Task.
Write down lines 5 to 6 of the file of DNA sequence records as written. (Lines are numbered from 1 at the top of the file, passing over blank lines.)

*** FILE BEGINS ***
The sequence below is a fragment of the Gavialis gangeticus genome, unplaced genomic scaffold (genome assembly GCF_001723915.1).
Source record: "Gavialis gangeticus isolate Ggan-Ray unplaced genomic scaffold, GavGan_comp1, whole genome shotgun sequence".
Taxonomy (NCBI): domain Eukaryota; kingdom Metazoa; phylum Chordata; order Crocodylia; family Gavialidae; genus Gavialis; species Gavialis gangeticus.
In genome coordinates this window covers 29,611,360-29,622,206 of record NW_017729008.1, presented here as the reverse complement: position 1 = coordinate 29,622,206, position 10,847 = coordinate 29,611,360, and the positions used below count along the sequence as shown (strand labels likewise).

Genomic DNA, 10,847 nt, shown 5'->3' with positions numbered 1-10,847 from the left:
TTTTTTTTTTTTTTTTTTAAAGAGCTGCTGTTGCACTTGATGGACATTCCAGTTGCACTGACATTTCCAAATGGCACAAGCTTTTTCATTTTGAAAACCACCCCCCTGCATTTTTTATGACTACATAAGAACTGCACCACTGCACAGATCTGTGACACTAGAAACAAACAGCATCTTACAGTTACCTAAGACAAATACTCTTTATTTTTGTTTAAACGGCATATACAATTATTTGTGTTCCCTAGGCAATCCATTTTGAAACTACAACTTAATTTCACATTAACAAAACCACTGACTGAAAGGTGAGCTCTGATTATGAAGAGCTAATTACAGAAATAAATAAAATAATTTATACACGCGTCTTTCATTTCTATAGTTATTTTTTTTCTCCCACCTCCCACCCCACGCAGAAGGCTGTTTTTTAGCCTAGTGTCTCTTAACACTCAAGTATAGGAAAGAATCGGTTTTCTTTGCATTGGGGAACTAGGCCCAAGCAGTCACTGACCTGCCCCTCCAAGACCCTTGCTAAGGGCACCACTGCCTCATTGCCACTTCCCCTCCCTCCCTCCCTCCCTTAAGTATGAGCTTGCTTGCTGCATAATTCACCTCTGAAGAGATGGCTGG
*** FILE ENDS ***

Genomic DNA, 10,847 nt, shown 5'->3' with positions numbered 1-10,847 from the left:
TTTTTTTTTTTTTTTTTTAAAGAGCTGCTGTTGCACTTGATGGACATTCCAGTTGCACTGACATTTCCAAATGGCACAAGCTTTTTCATTTTGAAAACCACCCCCCTGCATTTTTTATGACTACATAAGAACTGCACCACTGCACAGATCTGTGACACTAGAAACAAACAGCATCTTACAGTTACCTAAGACAAATACTCTTTATTTTTGTTTAAACGGCATATACAATTATTTGTGTTCCCTAGGCAATCCATTTTGAAACTACAACTTAATTTCACATTAACAAAACCACTGACTGAAAGGTGAGCTCTGATTATGAAGAGCTAATTACAGAAATAAATAAAATAATTTATACACGCGTCTTTCATTTCTATAGTTATTTTTTTTCTCCCACCTCCCACCCCACGCAGAAGGCTGTTTTTTAGCCTAGTGTCTCTTAACACTCAAGTATAGGAAAGAATCGGTTTTCTTTGCATTGGGGAACTAGGCCCAAGCAGTCACTGACCTGCCCCTCCAAGACCCTTGCTAAGGGCACCACTGCCTCATTGCCACTTCCCCTCCCTCCCTCCCTCCCTTAAGTATGAGCTTGCTTGCTGCATAATTCACCTCTGAAGAGATGGCTGG